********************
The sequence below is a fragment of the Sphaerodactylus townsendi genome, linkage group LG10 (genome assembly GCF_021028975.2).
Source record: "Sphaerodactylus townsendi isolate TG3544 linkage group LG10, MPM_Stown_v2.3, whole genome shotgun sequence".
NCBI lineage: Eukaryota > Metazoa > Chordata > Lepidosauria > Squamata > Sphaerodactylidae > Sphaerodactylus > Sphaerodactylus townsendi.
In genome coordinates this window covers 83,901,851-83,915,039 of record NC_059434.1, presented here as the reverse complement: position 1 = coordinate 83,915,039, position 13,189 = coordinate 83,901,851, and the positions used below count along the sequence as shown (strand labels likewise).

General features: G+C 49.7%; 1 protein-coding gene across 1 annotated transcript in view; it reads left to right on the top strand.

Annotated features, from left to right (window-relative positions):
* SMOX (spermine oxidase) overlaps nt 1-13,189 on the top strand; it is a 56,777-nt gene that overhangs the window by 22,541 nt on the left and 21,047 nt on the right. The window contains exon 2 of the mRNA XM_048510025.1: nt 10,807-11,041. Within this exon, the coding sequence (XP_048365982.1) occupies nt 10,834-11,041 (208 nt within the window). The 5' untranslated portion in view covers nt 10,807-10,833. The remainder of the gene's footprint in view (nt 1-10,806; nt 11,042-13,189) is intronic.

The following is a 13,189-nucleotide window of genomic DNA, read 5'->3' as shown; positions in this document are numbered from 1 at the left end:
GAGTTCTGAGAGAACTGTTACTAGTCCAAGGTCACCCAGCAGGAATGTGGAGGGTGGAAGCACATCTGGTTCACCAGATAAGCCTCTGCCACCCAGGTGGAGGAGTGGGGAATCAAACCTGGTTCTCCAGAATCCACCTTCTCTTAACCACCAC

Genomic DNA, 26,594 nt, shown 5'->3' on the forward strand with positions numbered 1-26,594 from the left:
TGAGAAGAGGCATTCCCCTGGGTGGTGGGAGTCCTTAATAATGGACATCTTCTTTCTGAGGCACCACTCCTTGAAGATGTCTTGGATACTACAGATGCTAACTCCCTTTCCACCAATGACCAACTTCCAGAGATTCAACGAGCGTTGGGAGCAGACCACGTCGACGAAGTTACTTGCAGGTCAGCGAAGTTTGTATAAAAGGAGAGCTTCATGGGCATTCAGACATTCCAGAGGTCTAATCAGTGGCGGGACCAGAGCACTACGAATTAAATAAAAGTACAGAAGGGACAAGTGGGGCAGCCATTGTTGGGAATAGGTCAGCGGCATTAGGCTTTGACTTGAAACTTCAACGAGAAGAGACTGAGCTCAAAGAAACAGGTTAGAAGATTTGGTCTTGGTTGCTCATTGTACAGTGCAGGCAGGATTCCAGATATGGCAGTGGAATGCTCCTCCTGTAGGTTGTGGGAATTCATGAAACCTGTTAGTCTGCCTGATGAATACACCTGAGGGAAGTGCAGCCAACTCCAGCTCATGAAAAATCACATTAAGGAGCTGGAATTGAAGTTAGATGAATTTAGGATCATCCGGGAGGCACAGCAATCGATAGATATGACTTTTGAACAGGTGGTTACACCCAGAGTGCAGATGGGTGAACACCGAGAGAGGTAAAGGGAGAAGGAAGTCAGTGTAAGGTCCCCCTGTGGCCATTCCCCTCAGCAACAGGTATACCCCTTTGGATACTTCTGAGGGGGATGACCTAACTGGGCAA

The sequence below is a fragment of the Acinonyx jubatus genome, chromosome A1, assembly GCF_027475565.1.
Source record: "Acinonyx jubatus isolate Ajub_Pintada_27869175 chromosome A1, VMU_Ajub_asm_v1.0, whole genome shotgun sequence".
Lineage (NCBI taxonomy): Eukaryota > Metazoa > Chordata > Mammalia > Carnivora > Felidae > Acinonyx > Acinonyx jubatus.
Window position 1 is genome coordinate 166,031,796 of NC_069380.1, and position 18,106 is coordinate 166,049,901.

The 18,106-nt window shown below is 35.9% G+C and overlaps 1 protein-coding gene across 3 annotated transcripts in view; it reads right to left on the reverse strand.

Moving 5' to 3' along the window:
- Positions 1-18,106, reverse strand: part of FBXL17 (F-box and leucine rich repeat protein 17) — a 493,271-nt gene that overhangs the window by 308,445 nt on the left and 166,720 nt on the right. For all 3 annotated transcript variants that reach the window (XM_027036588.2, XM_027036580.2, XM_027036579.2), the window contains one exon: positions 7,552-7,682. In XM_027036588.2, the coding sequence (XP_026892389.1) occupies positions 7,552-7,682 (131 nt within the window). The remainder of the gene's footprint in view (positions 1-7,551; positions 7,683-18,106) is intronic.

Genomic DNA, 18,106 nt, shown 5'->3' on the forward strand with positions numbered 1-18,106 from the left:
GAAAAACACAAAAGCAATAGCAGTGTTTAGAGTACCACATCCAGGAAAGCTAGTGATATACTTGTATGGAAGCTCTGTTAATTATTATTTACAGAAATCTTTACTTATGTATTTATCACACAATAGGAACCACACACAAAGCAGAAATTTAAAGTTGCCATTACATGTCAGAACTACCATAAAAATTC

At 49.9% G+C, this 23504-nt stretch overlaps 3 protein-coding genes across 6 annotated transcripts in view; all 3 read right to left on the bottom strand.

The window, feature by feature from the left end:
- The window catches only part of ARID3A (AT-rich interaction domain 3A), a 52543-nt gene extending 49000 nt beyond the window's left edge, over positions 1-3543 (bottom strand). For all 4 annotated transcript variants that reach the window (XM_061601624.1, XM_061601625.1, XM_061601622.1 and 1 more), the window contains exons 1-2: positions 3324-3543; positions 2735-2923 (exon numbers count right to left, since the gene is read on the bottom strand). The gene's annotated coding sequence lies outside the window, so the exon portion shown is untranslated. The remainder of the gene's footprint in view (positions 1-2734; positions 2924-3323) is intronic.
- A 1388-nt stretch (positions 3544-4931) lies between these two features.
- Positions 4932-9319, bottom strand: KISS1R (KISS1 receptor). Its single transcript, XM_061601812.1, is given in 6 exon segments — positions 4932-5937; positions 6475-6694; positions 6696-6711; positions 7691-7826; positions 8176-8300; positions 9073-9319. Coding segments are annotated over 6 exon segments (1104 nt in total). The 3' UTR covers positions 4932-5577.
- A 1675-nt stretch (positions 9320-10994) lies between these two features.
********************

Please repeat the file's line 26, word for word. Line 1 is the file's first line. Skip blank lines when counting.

- A 1675-nt stretch (positions 9320-10994) lies between these two features.